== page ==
The fight was on, but Sawyer Hobbs was out.
Nursing a kidney stone, Hobbs sat sweating in pain as his South Fremont teammates stepped one-by-one into the circle against American Falls.
Thanks to the stone, Hobbs was a scheduled forfeit.
South Fremont coach Jed Clark knew this scratch meant taking a 12-point hit, as Hobbs pins opponents at a rate in excess of 95 percent.
But there Hobbs sat, all dressed for the dance but forced by circumstance to play the wallflower.
As he sat there watching his teammates fight the good fight, Hobbs had a notion. A revelation.
“He walked over to me and basically said, ‘Coach, it’s going to hurt whether I wrestle or if I don’t. So I might as well wrestle,’”
And wrestle he did. And it hurt. And 23 seconds later, Hobbs had a pin.
And if Hobbs winced when the referee raised his hand in victory, that was OK.
It was going to hurt anyway.
That’s basically all you really need to know about Sawyer Hobbs. That and the 182-pounder is the 2018-19 Post Register All Area Wrestler of the Year.
Hobbs won his third consecutive state championship for the Cougars this past season, racking up a 52-0 record along the way.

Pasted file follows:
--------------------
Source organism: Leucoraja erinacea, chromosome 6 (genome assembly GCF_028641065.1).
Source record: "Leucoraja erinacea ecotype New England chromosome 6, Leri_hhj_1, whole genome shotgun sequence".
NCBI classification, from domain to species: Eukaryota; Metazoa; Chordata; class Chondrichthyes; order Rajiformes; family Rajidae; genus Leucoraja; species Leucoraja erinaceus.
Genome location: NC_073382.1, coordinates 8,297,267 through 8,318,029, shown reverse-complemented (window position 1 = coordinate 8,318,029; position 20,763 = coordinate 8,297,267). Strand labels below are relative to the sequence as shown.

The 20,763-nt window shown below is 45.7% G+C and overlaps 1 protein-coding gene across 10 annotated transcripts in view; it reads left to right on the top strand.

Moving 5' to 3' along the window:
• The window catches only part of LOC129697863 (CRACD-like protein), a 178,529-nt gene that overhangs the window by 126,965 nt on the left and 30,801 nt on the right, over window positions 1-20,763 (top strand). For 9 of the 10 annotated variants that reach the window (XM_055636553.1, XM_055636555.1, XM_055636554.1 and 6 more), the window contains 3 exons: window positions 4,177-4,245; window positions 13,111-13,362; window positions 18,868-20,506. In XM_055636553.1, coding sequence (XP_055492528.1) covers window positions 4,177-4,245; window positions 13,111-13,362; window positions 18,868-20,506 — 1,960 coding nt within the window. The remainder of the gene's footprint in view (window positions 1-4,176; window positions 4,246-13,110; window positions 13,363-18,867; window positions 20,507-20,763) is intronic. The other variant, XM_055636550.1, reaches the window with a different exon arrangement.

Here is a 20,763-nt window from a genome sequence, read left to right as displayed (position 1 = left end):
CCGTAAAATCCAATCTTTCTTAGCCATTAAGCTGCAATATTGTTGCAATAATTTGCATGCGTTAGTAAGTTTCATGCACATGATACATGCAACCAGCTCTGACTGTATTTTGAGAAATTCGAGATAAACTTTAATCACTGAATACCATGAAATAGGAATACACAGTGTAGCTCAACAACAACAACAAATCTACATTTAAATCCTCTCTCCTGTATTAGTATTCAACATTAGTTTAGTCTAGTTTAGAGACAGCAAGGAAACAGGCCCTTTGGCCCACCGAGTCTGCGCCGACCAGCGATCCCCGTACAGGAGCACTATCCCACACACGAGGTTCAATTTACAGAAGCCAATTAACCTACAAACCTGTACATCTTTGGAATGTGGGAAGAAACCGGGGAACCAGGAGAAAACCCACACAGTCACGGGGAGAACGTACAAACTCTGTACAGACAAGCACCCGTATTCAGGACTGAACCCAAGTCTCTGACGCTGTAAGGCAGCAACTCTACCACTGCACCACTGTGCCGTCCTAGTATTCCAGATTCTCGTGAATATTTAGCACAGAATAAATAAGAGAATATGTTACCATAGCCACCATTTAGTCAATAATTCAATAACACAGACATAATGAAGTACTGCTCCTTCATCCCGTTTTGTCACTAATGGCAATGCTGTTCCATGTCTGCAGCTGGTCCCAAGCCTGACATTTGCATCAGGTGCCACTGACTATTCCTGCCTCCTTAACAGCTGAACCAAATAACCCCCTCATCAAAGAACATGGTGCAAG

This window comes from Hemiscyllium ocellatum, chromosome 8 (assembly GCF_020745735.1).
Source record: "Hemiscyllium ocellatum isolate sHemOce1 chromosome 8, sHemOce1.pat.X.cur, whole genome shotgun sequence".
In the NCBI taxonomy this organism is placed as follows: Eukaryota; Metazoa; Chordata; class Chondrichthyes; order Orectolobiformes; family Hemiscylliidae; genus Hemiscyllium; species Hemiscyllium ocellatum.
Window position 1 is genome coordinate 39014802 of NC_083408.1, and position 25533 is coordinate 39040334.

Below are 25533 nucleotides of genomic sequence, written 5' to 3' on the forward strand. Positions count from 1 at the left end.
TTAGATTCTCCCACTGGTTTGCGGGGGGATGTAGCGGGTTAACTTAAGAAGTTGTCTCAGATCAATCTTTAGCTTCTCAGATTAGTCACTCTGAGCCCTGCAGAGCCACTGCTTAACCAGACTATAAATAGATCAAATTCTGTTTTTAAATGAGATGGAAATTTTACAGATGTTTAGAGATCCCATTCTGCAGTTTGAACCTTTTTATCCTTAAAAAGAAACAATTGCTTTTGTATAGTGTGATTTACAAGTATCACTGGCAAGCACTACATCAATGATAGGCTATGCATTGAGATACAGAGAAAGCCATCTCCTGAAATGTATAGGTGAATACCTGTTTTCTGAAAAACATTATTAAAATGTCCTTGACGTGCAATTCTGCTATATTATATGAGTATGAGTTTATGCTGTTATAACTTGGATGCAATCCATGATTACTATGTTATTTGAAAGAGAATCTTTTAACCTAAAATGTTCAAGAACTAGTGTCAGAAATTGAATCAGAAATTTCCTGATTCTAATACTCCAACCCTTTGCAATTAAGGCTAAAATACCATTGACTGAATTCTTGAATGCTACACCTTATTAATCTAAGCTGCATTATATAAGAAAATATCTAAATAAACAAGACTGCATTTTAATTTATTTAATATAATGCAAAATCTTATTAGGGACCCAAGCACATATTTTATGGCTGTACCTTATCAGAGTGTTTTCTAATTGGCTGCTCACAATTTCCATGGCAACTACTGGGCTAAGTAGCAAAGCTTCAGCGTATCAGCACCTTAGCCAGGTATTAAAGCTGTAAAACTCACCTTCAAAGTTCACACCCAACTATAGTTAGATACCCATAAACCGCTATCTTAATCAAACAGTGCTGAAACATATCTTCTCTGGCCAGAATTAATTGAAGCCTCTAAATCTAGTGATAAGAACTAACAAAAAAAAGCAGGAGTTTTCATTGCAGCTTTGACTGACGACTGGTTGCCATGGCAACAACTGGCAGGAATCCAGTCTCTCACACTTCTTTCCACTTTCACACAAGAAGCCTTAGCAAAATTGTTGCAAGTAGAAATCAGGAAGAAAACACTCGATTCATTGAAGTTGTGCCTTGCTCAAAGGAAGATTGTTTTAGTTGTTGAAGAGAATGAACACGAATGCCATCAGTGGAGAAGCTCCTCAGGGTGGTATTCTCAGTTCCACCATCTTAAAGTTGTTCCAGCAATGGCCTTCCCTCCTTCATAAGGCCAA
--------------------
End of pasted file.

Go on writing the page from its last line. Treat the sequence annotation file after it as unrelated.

All but two of Hobbs’ contested wins this past season were by pin, with the other two coming by major decision. Hobbs did not face the 5A or 2A champions, but he beat 4A champ Alamar Alexander (Columbia) to win the Weiser Invitational — with a pin.
In addition to state and the Weiser event, Hobbs took gold at the Buhl Invitational, Tiger-Grizz, Sugar-Salem Digger Classic, and 3A District 6 championships — all with title match pins.
Not only did Hobbs win 44 of his 46 contested matches by pin (95.7 percent), those pins came in an average of 91 seconds — meaning it was a victory of sorts just to survive the first round against Hobbs.
But you won’t hear Sawyer talking himself up.
Reserved, mellow, and typically wearing a little grin, Hobbs is a study in quiet confidence.
“Sawyer enjoys winning. He enjoys a good fight, just like anybody because of all the work that goes into it,” Clark said. “But his personality is pretty quiet. Humble.”
Hobbs is now 150-6 through three seasons as a prep wrestler, with five of those losses coming during his freshman season.
Despite his success, Hobbs keeps trying to work on the weaknesses, wherever he may find them.
Remaining calmly deliberate in the circle, well, that comes naturally.
“I know I have to stay calm and try to perfect what I do, and I just know I want to stay the aggressor and pin everybody.” Hobbs said.
And he did exactly that at an unheard of rate, all while enduring a pair of kidney surgeries that cost him several weeks of the season.
“He’s a tough, tough kid,” Clark said. “To have a kid like that in the wrestling room, with his personality is huge for the future of this program. Young kids in this town look up to him, and he is able to pull a lot of those kids in.”
And that doesn’t hurt a bit.